“I am the left brain, Kim is the right brain,” Sullivan said. “There needs to be balance between creativity, vision and running the organization in a really strong, structured manner.”

That structure includes helping teachers develop very individualized programs through a model the deuce has created. Teachers choose which artists to work with, and Arts @ Large helps school teams examine what subjects should be integrated and how. That also means determining whether the program will be integrated into classroom work, after school curriculum or summer school.

“The program helps teachers integrate the arts into the regular curriculum in order to teach to the sensitive areas of concern in the student’s lives through an artistic approach,” said Deborah Jolitz, an art specialist and Arts @ Large Team Leader at Pierce School.

Because of Arts @ Large, Pierce had the opportunity to work with photographer Paul Calhoun, Milwaukee Public Theater, Milwaukee Repertory Theater, the Betty Brinn Children’s Museum and Woodland Pattern Book Center.  

“The children would not be able to be a part of these rich experiences, (which they) need in order to bridge the achievement gap,” Jolitz said.

Arts @ Large pays for professional development for teachers, substitute teachers to fill in while that development takes place and arts integration strategies so students may gain experience in visual arts, theatre, dance and music, Abler said.

New community artists who can contribute to the Arts @ Large goal are identified by participating schools. Those artists have then gone on to work with other schools. Arts @ Large has about 50 community artists currently involved with the program.

The artists, supplies, equipment, musical instruments and transportation costs, and the costs for students to venture from the school into the community to experience an art opening, symphony or concert, were paid through the grant monies.

Arts @ Large is launching its New Arts Garden Project in La Escuela Fratney. The project involves the K through 5 students at the school, their parents and community members to participate in the sculpting of an arts garden in conjunction with the Urban Ecology Center.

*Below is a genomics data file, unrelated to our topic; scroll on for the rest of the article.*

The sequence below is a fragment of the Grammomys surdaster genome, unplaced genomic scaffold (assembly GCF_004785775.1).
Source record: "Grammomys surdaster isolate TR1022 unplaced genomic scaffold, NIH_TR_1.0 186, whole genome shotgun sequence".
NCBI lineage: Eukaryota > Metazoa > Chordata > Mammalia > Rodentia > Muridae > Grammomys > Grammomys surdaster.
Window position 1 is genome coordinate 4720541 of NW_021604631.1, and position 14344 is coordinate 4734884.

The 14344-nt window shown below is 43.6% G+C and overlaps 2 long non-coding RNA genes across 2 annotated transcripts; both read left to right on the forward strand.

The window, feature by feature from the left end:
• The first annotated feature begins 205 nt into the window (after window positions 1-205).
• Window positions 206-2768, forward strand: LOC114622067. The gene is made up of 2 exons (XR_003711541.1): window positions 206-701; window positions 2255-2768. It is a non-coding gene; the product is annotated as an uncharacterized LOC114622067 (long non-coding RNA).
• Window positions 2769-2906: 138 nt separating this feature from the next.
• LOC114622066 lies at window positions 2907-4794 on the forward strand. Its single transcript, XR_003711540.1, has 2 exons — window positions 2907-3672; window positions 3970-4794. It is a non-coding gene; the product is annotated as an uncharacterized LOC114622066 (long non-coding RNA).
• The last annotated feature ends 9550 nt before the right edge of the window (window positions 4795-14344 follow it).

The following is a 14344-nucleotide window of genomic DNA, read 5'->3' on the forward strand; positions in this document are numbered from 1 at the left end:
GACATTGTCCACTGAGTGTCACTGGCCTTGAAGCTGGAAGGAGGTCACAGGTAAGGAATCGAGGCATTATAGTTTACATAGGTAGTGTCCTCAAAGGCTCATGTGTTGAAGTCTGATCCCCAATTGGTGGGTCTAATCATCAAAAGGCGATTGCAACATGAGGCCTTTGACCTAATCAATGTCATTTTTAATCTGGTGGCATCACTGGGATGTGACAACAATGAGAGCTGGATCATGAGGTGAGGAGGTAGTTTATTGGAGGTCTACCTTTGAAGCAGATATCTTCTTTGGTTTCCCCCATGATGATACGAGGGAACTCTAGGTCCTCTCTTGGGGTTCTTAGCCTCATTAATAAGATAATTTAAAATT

The students completed surveys and wrote specific comments to a UEC landscape architect, Margarete Harvey. Harvey took those comments and is working to make those students’ requests reality.

 The students review the plans to see how an architect puts a project like this together, which is a mathematical element.

The next step is to contact sculptors to create visual elements in the garden, Abler said.

This particular style of teaching, project based learning, engages both the right and left brain, appealing to a wider audience of students, Sullivan and Abler said.

However, without support, programs and efforts like these may not return next school year.

“Business people are parents too,” Sullivan said. “If they feel their own children should experience art, it should be made available to all children. Businesses can contact their political representatives. When they talk to them they can be an advocate for arts education.”

Business people interested in contributing to the Arts @ Large nonprofit program can obtain additional information at (262) 692-2002.

Arts @ Large

address: P.O. Box 080273, Milwaukee 53208

Web site:


2001, Incorporated in 2005

Services: Arts enrichment in Milwaukee Public Schools